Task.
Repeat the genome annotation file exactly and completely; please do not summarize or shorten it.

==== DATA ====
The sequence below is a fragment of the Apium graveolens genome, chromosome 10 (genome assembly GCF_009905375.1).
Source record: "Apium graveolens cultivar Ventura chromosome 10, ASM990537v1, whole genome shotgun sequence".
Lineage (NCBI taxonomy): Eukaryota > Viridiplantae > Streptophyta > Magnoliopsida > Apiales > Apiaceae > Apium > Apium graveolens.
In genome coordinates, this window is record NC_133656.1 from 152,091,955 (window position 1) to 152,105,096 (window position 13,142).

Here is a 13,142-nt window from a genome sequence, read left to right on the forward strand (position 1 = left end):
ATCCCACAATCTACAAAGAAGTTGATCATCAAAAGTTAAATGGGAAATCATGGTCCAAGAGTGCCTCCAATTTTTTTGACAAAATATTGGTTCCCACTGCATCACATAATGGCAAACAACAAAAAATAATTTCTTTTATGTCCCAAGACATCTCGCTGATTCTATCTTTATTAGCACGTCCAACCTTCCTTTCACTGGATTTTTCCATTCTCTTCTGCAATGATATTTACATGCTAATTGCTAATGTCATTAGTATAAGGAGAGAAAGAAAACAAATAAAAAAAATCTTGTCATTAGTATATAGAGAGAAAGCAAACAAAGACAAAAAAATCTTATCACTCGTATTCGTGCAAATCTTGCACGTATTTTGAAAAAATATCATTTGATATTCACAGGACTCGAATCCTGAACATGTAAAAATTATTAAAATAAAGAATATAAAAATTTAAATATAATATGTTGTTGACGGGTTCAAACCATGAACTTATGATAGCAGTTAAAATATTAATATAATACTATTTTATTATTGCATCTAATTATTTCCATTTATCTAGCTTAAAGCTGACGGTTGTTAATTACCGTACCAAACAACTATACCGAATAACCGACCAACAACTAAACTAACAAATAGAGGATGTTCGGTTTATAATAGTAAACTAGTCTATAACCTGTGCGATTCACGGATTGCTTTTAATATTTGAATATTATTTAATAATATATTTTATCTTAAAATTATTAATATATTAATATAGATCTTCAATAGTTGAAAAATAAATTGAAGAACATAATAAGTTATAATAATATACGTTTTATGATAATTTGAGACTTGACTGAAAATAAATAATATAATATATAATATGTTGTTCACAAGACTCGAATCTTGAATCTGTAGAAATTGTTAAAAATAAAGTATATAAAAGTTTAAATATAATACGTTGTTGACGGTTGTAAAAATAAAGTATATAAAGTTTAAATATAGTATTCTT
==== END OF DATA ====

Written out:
The sequence below is a fragment of the Apium graveolens genome, chromosome 10 (genome assembly GCF_009905375.1).
Source record: "Apium graveolens cultivar Ventura chromosome 10, ASM990537v1, whole genome shotgun sequence".
Lineage (NCBI taxonomy): Eukaryota > Viridiplantae > Streptophyta > Magnoliopsida > Apiales > Apiaceae > Apium > Apium graveolens.
In genome coordinates, this window is record NC_133656.1 from 152,091,955 (window position 1) to 152,105,096 (window position 13,142).

Here is a 13,142-nt window from a genome sequence, read left to right on the forward strand (position 1 = left end):
ATCCCACAATCTACAAAGAAGTTGATCATCAAAAGTTAAATGGGAAATCATGGTCCAAGAGTGCCTCCAATTTTTTTGACAAAATATTGGTTCCCACTGCATCACATAATGGCAAACAACAAAAAATAATTTCTTTTATGTCCCAAGACATCTCGCTGATTCTATCTTTATTAGCACGTCCAACCTTCCTTTCACTGGATTTTTCCATTCTCTTCTGCAATGATATTTACATGCTAATTGCTAATGTCATTAGTATAAGGAGAGAAAGAAAACAAATAAAAAAAATCTTGTCATTAGTATATAGAGAGAAAGCAAACAAAGACAAAAAAATCTTATCACTCGTATTCGTGCAAATCTTGCACGTATTTTGAAAAAATATCATTTGATATTCACAGGACTCGAATCCTGAACATGTAAAAATTATTAAAATAAAGAATATAAAAATTTAAATATAATATGTTGTTGACGGGTTCAAACCATGAACTTATGATAGCAGTTAAAATATTAATATAATACTATTTTATTATTGCATCTAATTATTTCCATTTATCTAGCTTAAAGCTGACGGTTGTTAATTACCGTACCAAACAACTATACCGAATAACCGACCAACAACTAAACTAACAAATAGAGGATGTTCGGTTTATAATAGTAAACTAGTCTATAACCTGTGCGATTCACGGATTGCTTTTAATATTTGAATATTATTTAATAATATATTTTATCTTAAAATTATTAATATATTAATATAGATCTTCAATAGTTGAAAAATAAATTGAAGAACATAATAAGTTATAATAATATACGTTTTATGATAATTTGAGACTTGACTGAAAATAAATAATATAATATATAATATGTTGTTCACAAGACTCGAATCTTGAATCTGTAGAAATTGTTAAAAATAAAGTATATAAAAGTTTAAATATAATACGTTGTTGACGGTTGTAAAAATAAAGTATATAAAGTTTAAATATAGTATTCTT